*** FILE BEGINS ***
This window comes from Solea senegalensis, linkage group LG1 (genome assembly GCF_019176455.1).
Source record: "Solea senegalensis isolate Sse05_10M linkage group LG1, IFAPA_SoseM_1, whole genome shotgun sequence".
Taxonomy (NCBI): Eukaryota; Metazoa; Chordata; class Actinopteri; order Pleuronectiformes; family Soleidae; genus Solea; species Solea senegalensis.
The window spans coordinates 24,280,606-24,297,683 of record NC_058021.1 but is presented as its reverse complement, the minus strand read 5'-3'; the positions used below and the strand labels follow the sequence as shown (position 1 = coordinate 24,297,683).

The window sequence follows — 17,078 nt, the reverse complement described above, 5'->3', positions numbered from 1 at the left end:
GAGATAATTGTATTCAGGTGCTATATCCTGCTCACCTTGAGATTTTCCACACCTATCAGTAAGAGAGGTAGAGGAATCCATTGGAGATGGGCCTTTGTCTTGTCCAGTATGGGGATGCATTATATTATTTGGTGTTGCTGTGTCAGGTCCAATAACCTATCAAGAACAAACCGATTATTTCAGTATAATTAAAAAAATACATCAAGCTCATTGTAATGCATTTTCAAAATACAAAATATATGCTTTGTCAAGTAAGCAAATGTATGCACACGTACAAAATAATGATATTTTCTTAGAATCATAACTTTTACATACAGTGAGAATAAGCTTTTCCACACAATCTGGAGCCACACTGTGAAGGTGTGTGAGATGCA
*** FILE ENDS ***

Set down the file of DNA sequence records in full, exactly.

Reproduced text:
This window comes from Solea senegalensis, linkage group LG1 (genome assembly GCF_019176455.1).
Source record: "Solea senegalensis isolate Sse05_10M linkage group LG1, IFAPA_SoseM_1, whole genome shotgun sequence".
Taxonomy (NCBI): Eukaryota; Metazoa; Chordata; class Actinopteri; order Pleuronectiformes; family Soleidae; genus Solea; species Solea senegalensis.
The window spans coordinates 24,280,606-24,297,683 of record NC_058021.1 but is presented as its reverse complement, the minus strand read 5'-3'; the positions used below and the strand labels follow the sequence as shown (position 1 = coordinate 24,297,683).

The window sequence follows — 17,078 nt, the reverse complement described above, 5'->3', positions numbered from 1 at the left end:
GAGATAATTGTATTCAGGTGCTATATCCTGCTCACCTTGAGATTTTCCACACCTATCAGTAAGAGAGGTAGAGGAATCCATTGGAGATGGGCCTTTGTCTTGTCCAGTATGGGGATGCATTATATTATTTGGTGTTGCTGTGTCAGGTCCAATAACCTATCAAGAACAAACCGATTATTTCAGTATAATTAAAAAAATACATCAAGCTCATTGTAATGCATTTTCAAAATACAAAATATATGCTTTGTCAAGTAAGCAAATGTATGCACACGTACAAAATAATGATATTTTCTTAGAATCATAACTTTTACATACAGTGAGAATAAGCTTTTCCACACAATCTGGAGCCACACTGTGAAGGTGTGTGAGATGCA